Article 36

    The Language of the State shall be the Indonesian Language.

    Chapter XVI

    Alterations to the Constitution

    Article 37

    1. In order to alter the Constitution, at least two-thirds of the total members of the Majelis Permusyawaratan Rakyat must be in attendance.

    2. A decision shall be taken with the agreement of at least two-thirds of the total number of members who are in attendance.

    3. TRANSITIONAL PROVISIONS

    Clause I

    The Preparatory Committee for Indonesia's Independence shall regulate and execute the transfer of government to the Indonesian Government.

    Clause II

    All existing institutions and regulations of the State shall continue to function so long as new ones have not been set up in conformity with this Constitution.

    Clause III

    The President and Vice-President shall be elected for the first by the Preparatory Committee for Indonesia's Independence.

    Clause IV

    Before the Majelis Permusyarwaratan Rakyat, the Dewan Perwakilan Rakyat and the Supreme Advisory Council have been set up in conformity with this Constitution, all their powers shall be exercised by the President with the assistance of a National Committee.

    4. ADDITIONAL PROVISIONS

    1. Within six months after the end of the Greater East Asia War, the President of Indonesia shall regulate and implement all things which are stipulated in this Constitution.

    2. Within six months after the Majelis Permusyawaratan Rakyat has been set up, the Majelis shall sit in order to determine the Constitution.

    5. ELUCIDATION OF THE CONSTITUTION

    GENERAL

    I. The written Constitution, a part of Fundamental Law.

    The written Constitution of a state is only a part of the Law which is the basis of the state. The Constitution is that part of the Fundamental Law which is written down, while besides that Constitution there also prevails a Fundamental Law which is not written down, namely, the basic rules which arise and are maintained in the practice of running a state, although they are not written down.

    Certainly, in order to study the Fundamental Law (Droit Constitutionnel) of a state, it is not enough only to study the articles of its written Constitution (Loi Constitutionnel) alone, but one must also study how it is applied and what is the spiritual background (Geistlichen Hintergrund) of that written Constitution.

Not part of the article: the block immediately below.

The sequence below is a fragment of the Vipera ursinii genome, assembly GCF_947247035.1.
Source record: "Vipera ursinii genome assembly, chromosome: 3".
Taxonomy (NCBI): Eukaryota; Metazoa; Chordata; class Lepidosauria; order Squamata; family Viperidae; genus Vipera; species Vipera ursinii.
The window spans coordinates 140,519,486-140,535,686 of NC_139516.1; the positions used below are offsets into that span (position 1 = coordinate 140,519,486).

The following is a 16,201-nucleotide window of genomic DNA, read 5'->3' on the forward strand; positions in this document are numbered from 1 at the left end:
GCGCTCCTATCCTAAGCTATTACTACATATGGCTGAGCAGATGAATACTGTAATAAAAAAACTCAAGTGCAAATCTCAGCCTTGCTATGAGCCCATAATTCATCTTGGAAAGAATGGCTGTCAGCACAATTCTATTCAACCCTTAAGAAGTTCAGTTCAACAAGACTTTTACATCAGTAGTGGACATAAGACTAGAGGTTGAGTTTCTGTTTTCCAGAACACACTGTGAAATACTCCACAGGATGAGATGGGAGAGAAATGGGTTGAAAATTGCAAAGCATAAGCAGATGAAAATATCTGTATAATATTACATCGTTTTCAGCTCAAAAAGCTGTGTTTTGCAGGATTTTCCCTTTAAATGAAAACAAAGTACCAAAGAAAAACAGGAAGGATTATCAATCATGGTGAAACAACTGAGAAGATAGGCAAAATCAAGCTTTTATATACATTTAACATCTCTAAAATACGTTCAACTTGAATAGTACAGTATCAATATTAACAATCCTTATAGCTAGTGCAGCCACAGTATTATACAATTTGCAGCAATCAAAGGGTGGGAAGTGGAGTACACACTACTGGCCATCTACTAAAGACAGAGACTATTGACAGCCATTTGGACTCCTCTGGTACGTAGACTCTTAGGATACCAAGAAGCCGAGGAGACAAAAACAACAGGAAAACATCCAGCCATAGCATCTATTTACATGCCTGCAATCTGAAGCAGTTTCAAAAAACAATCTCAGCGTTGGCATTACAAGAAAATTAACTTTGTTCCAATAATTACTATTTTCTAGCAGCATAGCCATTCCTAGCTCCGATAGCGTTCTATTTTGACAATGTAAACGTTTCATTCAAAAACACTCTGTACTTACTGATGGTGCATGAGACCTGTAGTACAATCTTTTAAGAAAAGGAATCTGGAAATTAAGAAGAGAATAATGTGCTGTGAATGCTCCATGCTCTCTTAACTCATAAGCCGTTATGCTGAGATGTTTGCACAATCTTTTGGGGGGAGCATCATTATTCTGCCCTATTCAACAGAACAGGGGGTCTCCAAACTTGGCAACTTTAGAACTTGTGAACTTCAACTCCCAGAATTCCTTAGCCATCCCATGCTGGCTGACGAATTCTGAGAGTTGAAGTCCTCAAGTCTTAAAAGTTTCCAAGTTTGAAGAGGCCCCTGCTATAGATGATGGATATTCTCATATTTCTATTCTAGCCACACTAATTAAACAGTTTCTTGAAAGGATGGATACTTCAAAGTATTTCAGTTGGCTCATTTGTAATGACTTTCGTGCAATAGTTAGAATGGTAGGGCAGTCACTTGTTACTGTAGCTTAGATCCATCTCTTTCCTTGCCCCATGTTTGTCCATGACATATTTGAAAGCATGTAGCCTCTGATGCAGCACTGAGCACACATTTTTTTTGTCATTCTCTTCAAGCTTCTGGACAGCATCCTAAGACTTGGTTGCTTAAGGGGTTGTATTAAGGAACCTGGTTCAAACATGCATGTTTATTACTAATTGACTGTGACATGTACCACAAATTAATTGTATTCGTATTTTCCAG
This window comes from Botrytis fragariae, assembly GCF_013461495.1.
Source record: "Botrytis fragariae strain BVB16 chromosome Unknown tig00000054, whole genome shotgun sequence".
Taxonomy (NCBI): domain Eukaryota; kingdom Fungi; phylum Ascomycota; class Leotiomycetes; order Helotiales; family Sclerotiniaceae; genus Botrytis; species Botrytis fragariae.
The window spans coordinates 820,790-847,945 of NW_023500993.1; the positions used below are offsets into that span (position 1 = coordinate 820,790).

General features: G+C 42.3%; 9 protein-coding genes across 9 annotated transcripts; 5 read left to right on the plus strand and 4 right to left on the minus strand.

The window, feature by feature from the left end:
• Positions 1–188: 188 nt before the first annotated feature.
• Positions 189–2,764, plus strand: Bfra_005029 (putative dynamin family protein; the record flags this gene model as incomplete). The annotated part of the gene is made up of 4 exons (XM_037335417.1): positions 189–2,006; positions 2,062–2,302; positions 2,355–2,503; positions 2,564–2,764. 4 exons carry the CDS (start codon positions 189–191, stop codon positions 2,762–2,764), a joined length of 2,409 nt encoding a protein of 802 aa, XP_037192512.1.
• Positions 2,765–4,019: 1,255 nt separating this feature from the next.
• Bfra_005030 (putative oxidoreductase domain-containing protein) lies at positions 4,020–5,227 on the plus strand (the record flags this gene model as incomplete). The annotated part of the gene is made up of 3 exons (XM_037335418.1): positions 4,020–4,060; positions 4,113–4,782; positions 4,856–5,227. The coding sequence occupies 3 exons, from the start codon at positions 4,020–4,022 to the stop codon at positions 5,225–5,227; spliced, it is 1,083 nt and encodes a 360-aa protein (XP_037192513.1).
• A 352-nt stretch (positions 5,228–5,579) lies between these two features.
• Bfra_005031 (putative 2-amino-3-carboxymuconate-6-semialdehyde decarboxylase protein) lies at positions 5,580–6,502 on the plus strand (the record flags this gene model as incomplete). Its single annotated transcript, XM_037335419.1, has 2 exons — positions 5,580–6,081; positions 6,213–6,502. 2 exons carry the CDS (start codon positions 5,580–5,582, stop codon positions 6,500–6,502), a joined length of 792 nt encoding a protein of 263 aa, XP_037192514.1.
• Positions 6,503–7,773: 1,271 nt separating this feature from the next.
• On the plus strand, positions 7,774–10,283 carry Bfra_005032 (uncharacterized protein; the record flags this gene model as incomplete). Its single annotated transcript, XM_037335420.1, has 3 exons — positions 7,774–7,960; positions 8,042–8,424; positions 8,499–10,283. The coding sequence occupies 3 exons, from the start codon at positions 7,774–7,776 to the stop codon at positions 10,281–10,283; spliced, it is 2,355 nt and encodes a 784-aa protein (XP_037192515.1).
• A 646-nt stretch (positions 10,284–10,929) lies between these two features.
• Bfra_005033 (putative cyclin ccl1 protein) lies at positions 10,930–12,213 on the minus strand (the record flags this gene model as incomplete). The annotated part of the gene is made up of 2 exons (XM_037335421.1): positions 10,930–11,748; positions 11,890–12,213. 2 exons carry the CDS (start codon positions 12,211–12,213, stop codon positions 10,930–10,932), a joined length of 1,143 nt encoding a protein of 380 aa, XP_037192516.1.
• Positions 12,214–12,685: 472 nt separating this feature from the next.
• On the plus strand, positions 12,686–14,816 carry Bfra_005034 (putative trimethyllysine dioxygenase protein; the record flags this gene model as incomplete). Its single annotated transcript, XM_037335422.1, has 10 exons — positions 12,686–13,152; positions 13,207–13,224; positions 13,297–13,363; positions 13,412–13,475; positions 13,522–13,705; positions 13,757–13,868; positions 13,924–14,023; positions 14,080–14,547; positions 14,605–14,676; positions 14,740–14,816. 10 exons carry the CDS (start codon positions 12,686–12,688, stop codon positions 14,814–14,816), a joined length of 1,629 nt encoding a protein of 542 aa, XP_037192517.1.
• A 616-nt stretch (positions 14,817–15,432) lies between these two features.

The Constitution of any state whatsoever can not be understood if merely its text is read alone. Truly, to understand the meaning of the Constitution of a state, we must also study how that text came into being, we must know the explanations made of it and we must also know under what conditions that text was made.

    In this way we shall be able to understand what is the meaning and purpose of the Constitution we are studying, and what current of thought it was which became the foundation of that Constitution.

    II. Fundamental ideals in the "Opening" (Preamble)

    What are the fundamentals contained in the Preamble to the Constitution?

    1. The State--so the text runs-- is what "shall protect the whole of the Indonesian People and their entire native land of Indonesia...based upon...unity...meanwhile creating a condition of social justice for the whole of the People of Indonesia".

    2. In this Preamble, the current of thought is accepted of the unitary state, the state which protects and covers the whole of the people. Thus the state encompasses every kind of group opinion, encompasses all opinions of individuals. The state, in accordance with the concept of this Preamble, seeks unity, and extends over the whole of the Indonesian People. This is one foundation of the state which may not be forgotten.